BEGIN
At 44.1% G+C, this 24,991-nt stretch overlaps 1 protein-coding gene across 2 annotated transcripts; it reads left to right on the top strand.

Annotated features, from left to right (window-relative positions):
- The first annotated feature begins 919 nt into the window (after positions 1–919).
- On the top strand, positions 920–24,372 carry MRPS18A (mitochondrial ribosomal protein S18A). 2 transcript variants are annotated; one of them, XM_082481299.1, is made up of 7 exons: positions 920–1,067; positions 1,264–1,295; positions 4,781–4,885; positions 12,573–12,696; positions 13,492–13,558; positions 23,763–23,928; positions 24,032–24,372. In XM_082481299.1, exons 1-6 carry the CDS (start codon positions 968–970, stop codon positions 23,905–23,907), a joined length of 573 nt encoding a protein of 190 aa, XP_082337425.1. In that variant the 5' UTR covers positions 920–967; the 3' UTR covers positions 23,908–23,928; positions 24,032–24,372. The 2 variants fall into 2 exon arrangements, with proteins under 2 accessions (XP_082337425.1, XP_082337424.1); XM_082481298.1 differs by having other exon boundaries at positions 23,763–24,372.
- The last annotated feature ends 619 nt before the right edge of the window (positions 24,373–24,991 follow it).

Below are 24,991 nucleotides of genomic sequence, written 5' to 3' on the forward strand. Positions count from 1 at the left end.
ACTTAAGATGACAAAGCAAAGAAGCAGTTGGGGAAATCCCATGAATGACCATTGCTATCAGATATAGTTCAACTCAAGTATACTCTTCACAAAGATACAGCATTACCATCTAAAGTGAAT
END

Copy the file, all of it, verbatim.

At 44.1% G+C, this 24,991-nt stretch overlaps 1 protein-coding gene across 2 annotated transcripts; it reads left to right on the top strand.

Annotated features, from left to right (window-relative positions):
- The first annotated feature begins 919 nt into the window (after positions 1–919).
- On the top strand, positions 920–24,372 carry MRPS18A (mitochondrial ribosomal protein S18A). 2 transcript variants are annotated; one of them, XM_082481299.1, is made up of 7 exons: positions 920–1,067; positions 1,264–1,295; positions 4,781–4,885; positions 12,573–12,696; positions 13,492–13,558; positions 23,763–23,928; positions 24,032–24,372. In XM_082481299.1, exons 1-6 carry the CDS (start codon positions 968–970, stop codon positions 23,905–23,907), a joined length of 573 nt encoding a protein of 190 aa, XP_082337425.1. In that variant the 5' UTR covers positions 920–967; the 3' UTR covers positions 23,908–23,928; positions 24,032–24,372. The 2 variants fall into 2 exon arrangements, with proteins under 2 accessions (XP_082337425.1, XP_082337424.1); XM_082481298.1 differs by having other exon boundaries at positions 23,763–24,372.
- The last annotated feature ends 619 nt before the right edge of the window (positions 24,373–24,991 follow it).

Below are 24,991 nucleotides of genomic sequence, written 5' to 3' on the forward strand. Positions count from 1 at the left end.
ACTTAAGATGACAAAGCAAAGAAGCAGTTGGGGAAATCCCATGAATGACCATTGCTATCAGATATAGTTCAACTCAAGTATACTCTTCACAAAGATACAGCATTACCATCTAAAGTGAAT